First test project
With the producer onboard, the department began with a test project: paving a section of its own property used for parking heavy-duty equipment and salt storage. It placed 6 inches, compacted it, and left the surface unfinished to monitor its durability. The pavement performed so well, the department didn’t hesitate to use it as a base course for city streets. “We placed the test pad in 2009, and it’s still in good shape,” Mann says.
Although it’s too soon to measure long-term maintenance savings, Mann anticipates repairs will be easier with the RCC-and-asphalt streets. “With the concrete base course, we can go in and mill off the top couple of inches, but we shouldn’t have to do anything else,” he says.
One unexpected development has been the controlled cracking pattern of the asphalt surface over the RCC base. “Typically, when asphalt cracks, it’s in a random way,” says Mann. “But here, we’re seeing surface cracks that mirror the joints we’ve cut in the RCC base course. We still have to seal them, but it’s actually easier since they follow a more predictable pattern.”
This is one reason the village prefers to top RCC with asphalt. According to Adaska, due to the absence of air entrainment, unsurfaced RCC in freeze/thaw environments is more susceptible to surface scaling and frost damage than conventional air-entrained concrete pavement. The rough surface doesn’t pose a problem in industrial areas, but is less desirable for public streets.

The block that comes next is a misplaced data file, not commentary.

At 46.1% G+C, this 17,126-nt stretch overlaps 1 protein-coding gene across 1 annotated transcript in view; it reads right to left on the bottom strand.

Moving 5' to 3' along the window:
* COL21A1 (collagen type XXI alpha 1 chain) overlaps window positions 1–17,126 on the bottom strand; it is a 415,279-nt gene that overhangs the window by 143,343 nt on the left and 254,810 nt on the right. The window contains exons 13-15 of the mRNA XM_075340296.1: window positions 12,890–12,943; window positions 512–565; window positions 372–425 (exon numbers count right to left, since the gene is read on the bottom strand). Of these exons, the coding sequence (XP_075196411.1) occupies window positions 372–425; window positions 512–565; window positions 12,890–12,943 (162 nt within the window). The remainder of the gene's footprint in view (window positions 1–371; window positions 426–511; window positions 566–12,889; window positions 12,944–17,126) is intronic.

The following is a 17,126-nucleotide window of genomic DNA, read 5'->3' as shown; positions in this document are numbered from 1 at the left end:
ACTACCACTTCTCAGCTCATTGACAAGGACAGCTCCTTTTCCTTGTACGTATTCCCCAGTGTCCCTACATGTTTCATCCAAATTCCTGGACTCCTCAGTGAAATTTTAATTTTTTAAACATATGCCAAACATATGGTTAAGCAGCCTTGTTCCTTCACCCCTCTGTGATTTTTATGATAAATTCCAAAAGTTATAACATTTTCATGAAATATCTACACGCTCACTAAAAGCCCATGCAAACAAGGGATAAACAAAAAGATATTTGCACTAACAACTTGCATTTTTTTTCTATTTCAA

When topped with asphalt, however, an RCC road base can last up to 50 years, compared to the 10-to-15-year lifespan of typical full-depth asphalt. “RCC actually improves the life of the asphalt by preventing the fatigue failure that occurs with asphalt on a stone base,” says Adaska.
Adding an asphalt overlay to an RCC base is also easier for public agencies to handle in-house. “Like most cities, we don’t have the equipment to finish concrete pavement, so we’d have to pay a contractor, which would negate some of the cost savings,” says Mann.
Unfinished RCC roads are typically built by counties or state DOTs that can use their own diamond grinding equipment to smooth the surface. “Diamond grinding smooths out the pavement, removes high stops, and provides an improved surface texture for enhanced skid resistance,” says Adaska. “A finished RCC surface also takes advantage of concrete’s higher reflectivity, producing a cooler pavement with reduced lighting requirements.”
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